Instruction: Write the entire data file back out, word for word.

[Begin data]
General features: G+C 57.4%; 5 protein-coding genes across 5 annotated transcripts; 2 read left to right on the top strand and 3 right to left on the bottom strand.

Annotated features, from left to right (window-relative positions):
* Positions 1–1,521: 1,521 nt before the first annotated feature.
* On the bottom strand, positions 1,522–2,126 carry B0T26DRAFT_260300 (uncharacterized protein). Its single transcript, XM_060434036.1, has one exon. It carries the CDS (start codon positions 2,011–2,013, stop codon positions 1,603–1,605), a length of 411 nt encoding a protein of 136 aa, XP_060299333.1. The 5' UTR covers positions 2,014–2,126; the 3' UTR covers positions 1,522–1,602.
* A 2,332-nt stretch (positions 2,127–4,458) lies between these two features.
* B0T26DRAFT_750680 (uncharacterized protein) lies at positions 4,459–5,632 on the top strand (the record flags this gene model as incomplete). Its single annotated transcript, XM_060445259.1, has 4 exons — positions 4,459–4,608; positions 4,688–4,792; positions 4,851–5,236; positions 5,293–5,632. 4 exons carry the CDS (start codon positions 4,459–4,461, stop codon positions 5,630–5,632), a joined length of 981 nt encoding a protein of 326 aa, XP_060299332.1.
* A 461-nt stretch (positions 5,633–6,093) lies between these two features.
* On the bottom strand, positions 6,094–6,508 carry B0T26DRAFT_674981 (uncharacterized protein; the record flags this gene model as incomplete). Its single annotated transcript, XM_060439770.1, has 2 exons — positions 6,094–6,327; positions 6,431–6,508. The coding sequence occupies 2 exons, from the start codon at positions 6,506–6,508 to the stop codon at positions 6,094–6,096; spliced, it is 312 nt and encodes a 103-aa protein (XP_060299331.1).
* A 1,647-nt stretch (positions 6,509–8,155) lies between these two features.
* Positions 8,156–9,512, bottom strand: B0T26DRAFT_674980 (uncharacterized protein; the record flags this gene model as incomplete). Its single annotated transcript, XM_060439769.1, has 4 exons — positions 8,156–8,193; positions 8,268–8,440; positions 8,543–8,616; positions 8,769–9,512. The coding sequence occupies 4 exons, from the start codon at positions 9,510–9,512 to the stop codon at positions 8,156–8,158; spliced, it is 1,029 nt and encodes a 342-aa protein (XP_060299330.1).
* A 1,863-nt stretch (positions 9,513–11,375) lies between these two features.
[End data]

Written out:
General features: G+C 57.4%; 5 protein-coding genes across 5 annotated transcripts; 2 read left to right on the top strand and 3 right to left on the bottom strand.

Annotated features, from left to right (window-relative positions):
* Positions 1–1,521: 1,521 nt before the first annotated feature.
* On the bottom strand, positions 1,522–2,126 carry B0T26DRAFT_260300 (uncharacterized protein). Its single transcript, XM_060434036.1, has one exon. It carries the CDS (start codon positions 2,011–2,013, stop codon positions 1,603–1,605), a length of 411 nt encoding a protein of 136 aa, XP_060299333.1. The 5' UTR covers positions 2,014–2,126; the 3' UTR covers positions 1,522–1,602.
* A 2,332-nt stretch (positions 2,127–4,458) lies between these two features.
* B0T26DRAFT_750680 (uncharacterized protein) lies at positions 4,459–5,632 on the top strand (the record flags this gene model as incomplete). Its single annotated transcript, XM_060445259.1, has 4 exons — positions 4,459–4,608; positions 4,688–4,792; positions 4,851–5,236; positions 5,293–5,632. 4 exons carry the CDS (start codon positions 4,459–4,461, stop codon positions 5,630–5,632), a joined length of 981 nt encoding a protein of 326 aa, XP_060299332.1.
* A 461-nt stretch (positions 5,633–6,093) lies between these two features.
* On the bottom strand, positions 6,094–6,508 carry B0T26DRAFT_674981 (uncharacterized protein; the record flags this gene model as incomplete). Its single annotated transcript, XM_060439770.1, has 2 exons — positions 6,094–6,327; positions 6,431–6,508. The coding sequence occupies 2 exons, from the start codon at positions 6,506–6,508 to the stop codon at positions 6,094–6,096; spliced, it is 312 nt and encodes a 103-aa protein (XP_060299331.1).
* A 1,647-nt stretch (positions 6,509–8,155) lies between these two features.
* Positions 8,156–9,512, bottom strand: B0T26DRAFT_674980 (uncharacterized protein; the record flags this gene model as incomplete). Its single annotated transcript, XM_060439769.1, has 4 exons — positions 8,156–8,193; positions 8,268–8,440; positions 8,543–8,616; positions 8,769–9,512. The coding sequence occupies 4 exons, from the start codon at positions 9,510–9,512 to the stop codon at positions 8,156–8,158; spliced, it is 1,029 nt and encodes a 342-aa protein (XP_060299330.1).
* A 1,863-nt stretch (positions 9,513–11,375) lies between these two features.